Wednesday, May 7, 2014

Piketty: Changes in Capital

Thomas Piketty is going to want us to agree that the idle rich should be taxed.  So he reserves a chapter where he particularly wants us to look at the metamorphoses in rentier capitalism.

Strictly speaking, "rentier" means a holder of French government bonds, traditionally called rentes.  When Keynes talked about the "euthanasia of the rentier" he meant the obliteration of government bond-holders in the inflations after World War I.

But first he shows us the change in the composition of capital in charts of the value of national capital as a percent of national income.  In both France and Britain, capital in 1700 was mostly farmland.  One-third of the rest was housing, and the rest "other domestic capital" meaning everything else, including "building used for business and the associated land, infrastructure, machinery, computers, patents, etc."

But three centuries later, the value of farmland is almost zero.  Its share of capital has been replaced by housing.  Meanwhile, in the nineteenth century both France and Britain saw a substantial rise and fall in "net foreign capital."  The World Wars of the 20th century also dug a hole in overall capital value: "commensurate with the violent military, political, and economic conflicts" of the times.

But what about public debt?  This nets out to zero, because it is owed by the government and owned by the private sector.  But the size of the debt is significant because debt service can take up a huge share of government revenue.  After the Napoleonic Wars Britain had a national debt over 200 percent of GDP; that's a lot of interest going to the wealthy rentiers.  But in France the government repudiated its debt, with less government revenue going to rentiers.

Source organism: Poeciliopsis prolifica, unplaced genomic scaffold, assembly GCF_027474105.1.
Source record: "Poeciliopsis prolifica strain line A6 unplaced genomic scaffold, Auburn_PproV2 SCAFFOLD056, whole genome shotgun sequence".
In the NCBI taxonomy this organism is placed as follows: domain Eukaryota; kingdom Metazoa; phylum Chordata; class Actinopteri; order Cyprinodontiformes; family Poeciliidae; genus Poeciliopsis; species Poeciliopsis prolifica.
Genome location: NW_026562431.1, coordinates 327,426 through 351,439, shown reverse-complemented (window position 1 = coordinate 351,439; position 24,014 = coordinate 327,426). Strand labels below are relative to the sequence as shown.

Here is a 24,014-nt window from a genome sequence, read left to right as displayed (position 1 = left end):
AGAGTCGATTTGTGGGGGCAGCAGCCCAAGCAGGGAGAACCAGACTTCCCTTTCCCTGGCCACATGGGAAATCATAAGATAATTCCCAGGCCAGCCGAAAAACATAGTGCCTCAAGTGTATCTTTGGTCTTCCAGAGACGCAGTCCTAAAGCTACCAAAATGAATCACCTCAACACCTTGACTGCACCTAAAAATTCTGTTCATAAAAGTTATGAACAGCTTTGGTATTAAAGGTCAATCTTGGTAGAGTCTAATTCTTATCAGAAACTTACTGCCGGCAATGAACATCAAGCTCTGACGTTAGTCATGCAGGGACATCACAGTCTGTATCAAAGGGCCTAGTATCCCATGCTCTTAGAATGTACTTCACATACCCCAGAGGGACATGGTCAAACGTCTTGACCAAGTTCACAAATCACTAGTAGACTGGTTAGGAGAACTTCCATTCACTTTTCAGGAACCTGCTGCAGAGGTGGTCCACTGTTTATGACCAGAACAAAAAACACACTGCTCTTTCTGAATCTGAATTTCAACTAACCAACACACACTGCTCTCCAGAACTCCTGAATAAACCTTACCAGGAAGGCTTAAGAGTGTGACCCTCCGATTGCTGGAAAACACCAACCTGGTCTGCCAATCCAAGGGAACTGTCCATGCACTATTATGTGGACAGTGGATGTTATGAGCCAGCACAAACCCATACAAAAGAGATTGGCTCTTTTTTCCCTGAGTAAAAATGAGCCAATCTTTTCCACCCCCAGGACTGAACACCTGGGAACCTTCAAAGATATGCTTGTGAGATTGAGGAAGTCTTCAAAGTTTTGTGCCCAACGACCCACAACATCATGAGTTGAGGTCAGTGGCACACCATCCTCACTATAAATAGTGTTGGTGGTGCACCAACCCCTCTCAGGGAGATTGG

Piketty almost, but not quite, suggests that a large public debt is a way of redistributing government revenue to the rich.  Conversely the 20th century inflations were a way of despoiling the rich by devaluing their fortunes in government debt.  He suggests, but doesn't quite say, that debt or no debt doesn't make a difference on the bottom line.  For instance Britain had a national debt over 200 percent GDP in 1945 and France essentially cancelled public debts.  Yet both countries grew out of the devastation of World War II, and both featured a lot of government ownership in the economy.  In France the growth was particularly robust, when the government owned a lot of the economy including auto manufacturer Renault, so much so that the period 1950-1980 was called the "Trente Glorieuses", or glorious thirty years.

The lesson seems to be that nations can transform their national capital, or at least their national debt, and yet nothing seems to change.  The world goes on.

Introduction

Part One: Income and Capital

Income and Output

Growth

Part Two: The Dynamics of the Capital/Income Ratio

Changes in Capital

New World Capital and Slavery

Capital/income Ratio in the Long Run

Capital's Share of Income

Part Three: The Structure of Inequality

Inequality and Its Concentration

Two Worlds: France and the US

Inequality of Labor Income

Inequality of Capital Ownership

Merit and Inheritance in the Long Run

Global Inequality of Wealth in the 21st Century

Part Four: Regulating Capital in the Twenty-First Century

A Social State for the 21st Century

Rethinking the Progressive Income Tax

A Global Tax on Capital

The Question of the Public Debt

Conclusion

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